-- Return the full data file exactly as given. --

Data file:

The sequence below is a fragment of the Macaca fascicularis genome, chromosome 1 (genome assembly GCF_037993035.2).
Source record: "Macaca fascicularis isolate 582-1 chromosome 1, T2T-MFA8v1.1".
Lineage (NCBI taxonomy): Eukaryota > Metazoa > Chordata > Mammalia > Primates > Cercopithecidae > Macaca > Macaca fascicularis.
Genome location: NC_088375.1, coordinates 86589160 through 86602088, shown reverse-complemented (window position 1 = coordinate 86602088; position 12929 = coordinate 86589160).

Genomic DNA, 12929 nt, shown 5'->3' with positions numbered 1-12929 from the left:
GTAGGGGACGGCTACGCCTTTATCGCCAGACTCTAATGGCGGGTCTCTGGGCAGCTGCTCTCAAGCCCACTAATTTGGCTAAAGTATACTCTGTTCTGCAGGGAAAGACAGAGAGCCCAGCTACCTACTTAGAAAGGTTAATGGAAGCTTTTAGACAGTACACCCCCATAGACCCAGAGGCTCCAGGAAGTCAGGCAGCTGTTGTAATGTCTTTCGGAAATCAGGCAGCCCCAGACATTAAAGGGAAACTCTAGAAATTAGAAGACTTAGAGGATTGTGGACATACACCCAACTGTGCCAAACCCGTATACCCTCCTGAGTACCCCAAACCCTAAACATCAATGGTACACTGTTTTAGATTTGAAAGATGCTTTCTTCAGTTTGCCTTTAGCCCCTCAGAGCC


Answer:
The sequence below is a fragment of the Macaca fascicularis genome, chromosome 1 (genome assembly GCF_037993035.2).
Source record: "Macaca fascicularis isolate 582-1 chromosome 1, T2T-MFA8v1.1".
Lineage (NCBI taxonomy): Eukaryota > Metazoa > Chordata > Mammalia > Primates > Cercopithecidae > Macaca > Macaca fascicularis.
Genome location: NC_088375.1, coordinates 86589160 through 86602088, shown reverse-complemented (window position 1 = coordinate 86602088; position 12929 = coordinate 86589160).

Genomic DNA, 12929 nt, shown 5'->3' with positions numbered 1-12929 from the left:
GTAGGGGACGGCTACGCCTTTATCGCCAGACTCTAATGGCGGGTCTCTGGGCAGCTGCTCTCAAGCCCACTAATTTGGCTAAAGTATACTCTGTTCTGCAGGGAAAGACAGAGAGCCCAGCTACCTACTTAGAAAGGTTAATGGAAGCTTTTAGACAGTACACCCCCATAGACCCAGAGGCTCCAGGAAGTCAGGCAGCTGTTGTAATGTCTTTCGGAAATCAGGCAGCCCCAGACATTAAAGGGAAACTCTAGAAATTAGAAGACTTAGAGGATTGTGGACATACACCCAACTGTGCCAAACCCGTATACCCTCCTGAGTACCCCAAACCCTAAACATCAATGGTACACTGTTTTAGATTTGAAAGATGCTTTCTTCAGTTTGCCTTTAGCCCCTCAGAGCC